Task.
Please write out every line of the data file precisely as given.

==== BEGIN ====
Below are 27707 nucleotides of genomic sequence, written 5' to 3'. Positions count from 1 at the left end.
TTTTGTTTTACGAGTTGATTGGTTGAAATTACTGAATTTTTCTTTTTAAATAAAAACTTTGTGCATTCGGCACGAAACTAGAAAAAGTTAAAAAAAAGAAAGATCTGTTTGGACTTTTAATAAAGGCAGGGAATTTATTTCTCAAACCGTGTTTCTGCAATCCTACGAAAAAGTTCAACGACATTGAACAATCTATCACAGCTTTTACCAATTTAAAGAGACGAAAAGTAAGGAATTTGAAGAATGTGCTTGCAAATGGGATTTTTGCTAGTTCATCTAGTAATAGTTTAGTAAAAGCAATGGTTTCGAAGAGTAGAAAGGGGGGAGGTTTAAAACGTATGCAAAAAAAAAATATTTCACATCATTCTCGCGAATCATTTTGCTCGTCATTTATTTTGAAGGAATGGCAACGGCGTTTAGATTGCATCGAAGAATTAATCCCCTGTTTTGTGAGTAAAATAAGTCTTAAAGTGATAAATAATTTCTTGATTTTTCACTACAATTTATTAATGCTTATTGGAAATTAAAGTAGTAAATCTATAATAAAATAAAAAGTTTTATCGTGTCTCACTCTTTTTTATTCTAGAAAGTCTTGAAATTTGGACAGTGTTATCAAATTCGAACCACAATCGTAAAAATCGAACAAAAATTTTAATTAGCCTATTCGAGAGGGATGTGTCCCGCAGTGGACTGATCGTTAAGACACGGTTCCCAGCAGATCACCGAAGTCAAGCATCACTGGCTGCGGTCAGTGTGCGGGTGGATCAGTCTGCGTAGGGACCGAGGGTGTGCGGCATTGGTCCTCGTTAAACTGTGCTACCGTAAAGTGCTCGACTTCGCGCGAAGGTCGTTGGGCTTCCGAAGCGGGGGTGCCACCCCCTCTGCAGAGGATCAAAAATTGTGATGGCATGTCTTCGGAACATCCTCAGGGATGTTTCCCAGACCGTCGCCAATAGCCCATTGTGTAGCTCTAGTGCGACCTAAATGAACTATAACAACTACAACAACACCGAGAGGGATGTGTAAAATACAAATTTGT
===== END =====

Below are 27707 nucleotides of genomic sequence, written 5' to 3'. Positions count from 1 at the left end.
TTTTGTTTTACGAGTTGATTGGTTGAAATTACTGAATTTTTCTTTTTAAATAAAAACTTTGTGCATTCGGCACGAAACTAGAAAAAGTTAAAAAAAAGAAAGATCTGTTTGGACTTTTAATAAAGGCAGGGAATTTATTTCTCAAACCGTGTTTCTGCAATCCTACGAAAAAGTTCAACGACATTGAACAATCTATCACAGCTTTTACCAATTTAAAGAGACGAAAAGTAAGGAATTTGAAGAATGTGCTTGCAAATGGGATTTTTGCTAGTTCATCTAGTAATAGTTTAGTAAAAGCAATGGTTTCGAAGAGTAGAAAGGGGGGAGGTTTAAAACGTATGCAAAAAAAAAATATTTCACATCATTCTCGCGAATCATTTTGCTCGTCATTTATTTTGAAGGAATGGCAACGGCGTTTAGATTGCATCGAAGAATTAATCCCCTGTTTTGTGAGTAAAATAAGTCTTAAAGTGATAAATAATTTCTTGATTTTTCACTACAATTTATTAATGCTTATTGGAAATTAAAGTAGTAAATCTATAATAAAATAAAAAGTTTTATCGTGTCTCACTCTTTTTTATTCTAGAAAGTCTTGAAATTTGGACAGTGTTATCAAATTCGAACCACAATCGTAAAAATCGAACAAAAATTTTAATTAGCCTATTCGAGAGGGATGTGTCCCGCAGTGGACTGATCGTTAAGACACGGTTCCCAGCAGATCACCGAAGTCAAGCATCACTGGCTGCGGTCAGTGTGCGGGTGGATCAGTCTGCGTAGGGACCGAGGGTGTGCGGCATTGGTCCTCGTTAAACTGTGCTACCGTAAAGTGCTCGACTTCGCGCGAAGGTCGTTGGGCTTCCGAAGCGGGGGTGCCACCCCCTCTGCAGAGGATCAAAAATTGTGATGGCATGTCTTCGGAACATCCTCAGGGATGTTTCCCAGACCGTCGCCAATAGCCCATTGTGTAGCTCTAGTGCGACCTAAATGAACTATAACAACTACAACAACACCGAGAGGGATGTGTAAAATACAAATTTGT